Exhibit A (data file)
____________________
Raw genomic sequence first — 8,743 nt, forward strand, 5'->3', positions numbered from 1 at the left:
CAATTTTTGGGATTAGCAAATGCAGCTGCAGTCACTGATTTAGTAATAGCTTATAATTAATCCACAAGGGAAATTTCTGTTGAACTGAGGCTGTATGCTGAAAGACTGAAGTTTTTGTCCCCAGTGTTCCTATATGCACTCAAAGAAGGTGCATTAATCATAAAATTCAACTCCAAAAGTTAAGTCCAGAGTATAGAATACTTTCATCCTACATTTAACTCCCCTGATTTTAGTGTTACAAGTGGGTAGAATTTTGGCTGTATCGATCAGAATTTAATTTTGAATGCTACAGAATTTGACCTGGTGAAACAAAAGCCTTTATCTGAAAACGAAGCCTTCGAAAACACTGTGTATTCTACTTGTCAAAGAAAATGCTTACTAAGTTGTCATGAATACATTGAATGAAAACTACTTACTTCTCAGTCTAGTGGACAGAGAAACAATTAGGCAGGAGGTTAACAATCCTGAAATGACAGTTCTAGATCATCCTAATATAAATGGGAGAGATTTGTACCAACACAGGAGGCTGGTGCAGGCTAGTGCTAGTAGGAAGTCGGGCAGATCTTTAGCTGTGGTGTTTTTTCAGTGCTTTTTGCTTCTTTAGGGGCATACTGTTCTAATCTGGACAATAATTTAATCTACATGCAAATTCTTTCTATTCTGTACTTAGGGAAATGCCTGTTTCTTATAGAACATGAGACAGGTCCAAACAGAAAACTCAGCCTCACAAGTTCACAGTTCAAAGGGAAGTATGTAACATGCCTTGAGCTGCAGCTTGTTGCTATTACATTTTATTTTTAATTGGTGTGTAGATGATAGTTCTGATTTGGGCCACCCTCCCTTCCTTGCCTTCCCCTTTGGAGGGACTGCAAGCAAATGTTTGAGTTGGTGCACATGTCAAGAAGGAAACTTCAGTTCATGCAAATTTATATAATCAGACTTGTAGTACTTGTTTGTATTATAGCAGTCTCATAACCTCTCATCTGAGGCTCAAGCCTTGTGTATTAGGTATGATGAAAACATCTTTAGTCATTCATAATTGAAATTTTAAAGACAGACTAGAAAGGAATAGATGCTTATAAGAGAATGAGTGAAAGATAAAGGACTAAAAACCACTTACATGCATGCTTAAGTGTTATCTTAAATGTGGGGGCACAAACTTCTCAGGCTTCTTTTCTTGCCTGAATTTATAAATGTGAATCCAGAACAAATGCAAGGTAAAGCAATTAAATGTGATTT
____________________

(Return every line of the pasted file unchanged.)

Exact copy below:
Raw genomic sequence first — 8,743 nt, forward strand, 5'->3', positions numbered from 1 at the left:
CAATTTTTGGGATTAGCAAATGCAGCTGCAGTCACTGATTTAGTAATAGCTTATAATTAATCCACAAGGGAAATTTCTGTTGAACTGAGGCTGTATGCTGAAAGACTGAAGTTTTTGTCCCCAGTGTTCCTATATGCACTCAAAGAAGGTGCATTAATCATAAAATTCAACTCCAAAAGTTAAGTCCAGAGTATAGAATACTTTCATCCTACATTTAACTCCCCTGATTTTAGTGTTACAAGTGGGTAGAATTTTGGCTGTATCGATCAGAATTTAATTTTGAATGCTACAGAATTTGACCTGGTGAAACAAAAGCCTTTATCTGAAAACGAAGCCTTCGAAAACACTGTGTATTCTACTTGTCAAAGAAAATGCTTACTAAGTTGTCATGAATACATTGAATGAAAACTACTTACTTCTCAGTCTAGTGGACAGAGAAACAATTAGGCAGGAGGTTAACAATCCTGAAATGACAGTTCTAGATCATCCTAATATAAATGGGAGAGATTTGTACCAACACAGGAGGCTGGTGCAGGCTAGTGCTAGTAGGAAGTCGGGCAGATCTTTAGCTGTGGTGTTTTTTCAGTGCTTTTTGCTTCTTTAGGGGCATACTGTTCTAATCTGGACAATAATTTAATCTACATGCAAATTCTTTCTATTCTGTACTTAGGGAAATGCCTGTTTCTTATAGAACATGAGACAGGTCCAAACAGAAAACTCAGCCTCACAAGTTCACAGTTCAAAGGGAAGTATGTAACATGCCTTGAGCTGCAGCTTGTTGCTATTACATTTTATTTTTAATTGGTGTGTAGATGATAGTTCTGATTTGGGCCACCCTCCCTTCCTTGCCTTCCCCTTTGGAGGGACTGCAAGCAAATGTTTGAGTTGGTGCACATGTCAAGAAGGAAACTTCAGTTCATGCAAATTTATATAATCAGACTTGTAGTACTTGTTTGTATTATAGCAGTCTCATAACCTCTCATCTGAGGCTCAAGCCTTGTGTATTAGGTATGATGAAAACATCTTTAGTCATTCATAATTGAAATTTTAAAGACAGACTAGAAAGGAATAGATGCTTATAAGAGAATGAGTGAAAGATAAAGGACTAAAAACCACTTACATGCATGCTTAAGTGTTATCTTAAATGTGGGGGCACAAACTTCTCAGGCTTCTTTTCTTGCCTGAATTTATAAATGTGAATCCAGAACAAATGCAAGGTAAAGCAATTAAATGTGATTT